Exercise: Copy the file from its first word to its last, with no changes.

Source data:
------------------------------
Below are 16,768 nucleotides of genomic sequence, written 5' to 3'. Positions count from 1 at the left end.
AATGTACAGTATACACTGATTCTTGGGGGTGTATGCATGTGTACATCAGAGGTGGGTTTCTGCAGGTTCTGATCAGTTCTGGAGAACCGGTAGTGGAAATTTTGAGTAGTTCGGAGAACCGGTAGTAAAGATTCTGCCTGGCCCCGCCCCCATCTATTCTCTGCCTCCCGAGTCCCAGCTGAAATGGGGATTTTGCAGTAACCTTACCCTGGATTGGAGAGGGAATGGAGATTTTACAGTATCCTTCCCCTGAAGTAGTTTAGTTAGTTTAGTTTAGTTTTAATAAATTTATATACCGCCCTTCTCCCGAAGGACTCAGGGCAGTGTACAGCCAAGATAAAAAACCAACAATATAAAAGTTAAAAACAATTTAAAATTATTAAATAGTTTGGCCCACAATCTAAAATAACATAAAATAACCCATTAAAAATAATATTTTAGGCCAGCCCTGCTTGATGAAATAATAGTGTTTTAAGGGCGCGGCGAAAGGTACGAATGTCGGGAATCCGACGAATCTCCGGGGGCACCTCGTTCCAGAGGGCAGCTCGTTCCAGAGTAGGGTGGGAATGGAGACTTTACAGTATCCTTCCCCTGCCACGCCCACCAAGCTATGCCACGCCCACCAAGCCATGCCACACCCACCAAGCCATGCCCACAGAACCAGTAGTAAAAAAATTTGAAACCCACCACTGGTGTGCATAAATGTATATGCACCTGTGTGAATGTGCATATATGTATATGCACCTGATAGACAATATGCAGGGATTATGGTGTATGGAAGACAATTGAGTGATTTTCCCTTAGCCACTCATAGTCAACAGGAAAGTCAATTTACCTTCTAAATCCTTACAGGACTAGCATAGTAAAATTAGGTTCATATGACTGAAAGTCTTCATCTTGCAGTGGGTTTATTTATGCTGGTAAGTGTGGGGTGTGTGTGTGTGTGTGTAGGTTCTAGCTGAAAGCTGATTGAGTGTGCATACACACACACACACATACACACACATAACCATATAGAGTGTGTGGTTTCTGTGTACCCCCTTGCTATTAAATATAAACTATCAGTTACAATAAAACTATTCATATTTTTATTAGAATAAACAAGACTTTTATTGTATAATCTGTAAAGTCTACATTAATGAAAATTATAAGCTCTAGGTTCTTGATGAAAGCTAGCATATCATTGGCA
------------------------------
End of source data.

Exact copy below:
Below are 16,768 nucleotides of genomic sequence, written 5' to 3'. Positions count from 1 at the left end.
AATGTACAGTATACACTGATTCTTGGGGGTGTATGCATGTGTACATCAGAGGTGGGTTTCTGCAGGTTCTGATCAGTTCTGGAGAACCGGTAGTGGAAATTTTGAGTAGTTCGGAGAACCGGTAGTAAAGATTCTGCCTGGCCCCGCCCCCATCTATTCTCTGCCTCCCGAGTCCCAGCTGAAATGGGGATTTTGCAGTAACCTTACCCTGGATTGGAGAGGGAATGGAGATTTTACAGTATCCTTCCCCTGAAGTAGTTTAGTTAGTTTAGTTTAGTTTTAATAAATTTATATACCGCCCTTCTCCCGAAGGACTCAGGGCAGTGTACAGCCAAGATAAAAAACCAACAATATAAAAGTTAAAAACAATTTAAAATTATTAAATAGTTTGGCCCACAATCTAAAATAACATAAAATAACCCATTAAAAATAATATTTTAGGCCAGCCCTGCTTGATGAAATAATAGTGTTTTAAGGGCGCGGCGAAAGGTACGAATGTCGGGAATCCGACGAATCTCCGGGGGCACCTCGTTCCAGAGGGCAGCTCGTTCCAGAGTAGGGTGGGAATGGAGACTTTACAGTATCCTTCCCCTGCCACGCCCACCAAGCTATGCCACGCCCACCAAGCCATGCCACACCCACCAAGCCATGCCCACAGAACCAGTAGTAAAAAAATTTGAAACCCACCACTGGTGTGCATAAATGTATATGCACCTGTGTGAATGTGCATATATGTATATGCACCTGATAGACAATATGCAGGGATTATGGTGTATGGAAGACAATTGAGTGATTTTCCCTTAGCCACTCATAGTCAACAGGAAAGTCAATTTACCTTCTAAATCCTTACAGGACTAGCATAGTAAAATTAGGTTCATATGACTGAAAGTCTTCATCTTGCAGTGGGTTTATTTATGCTGGTAAGTGTGGGGTGTGTGTGTGTGTGTGTAGGTTCTAGCTGAAAGCTGATTGAGTGTGCATACACACACACACACATACACACACATAACCATATAGAGTGTGTGGTTTCTGTGTACCCCCTTGCTATTAAATATAAACTATCAGTTACAATAAAACTATTCATATTTTTATTAGAATAAACAAGACTTTTATTGTATAATCTGTAAAGTCTACATTAATGAAAATTATAAGCTCTAGGTTCTTGATGAAAGCTAGCATATCATTGGCA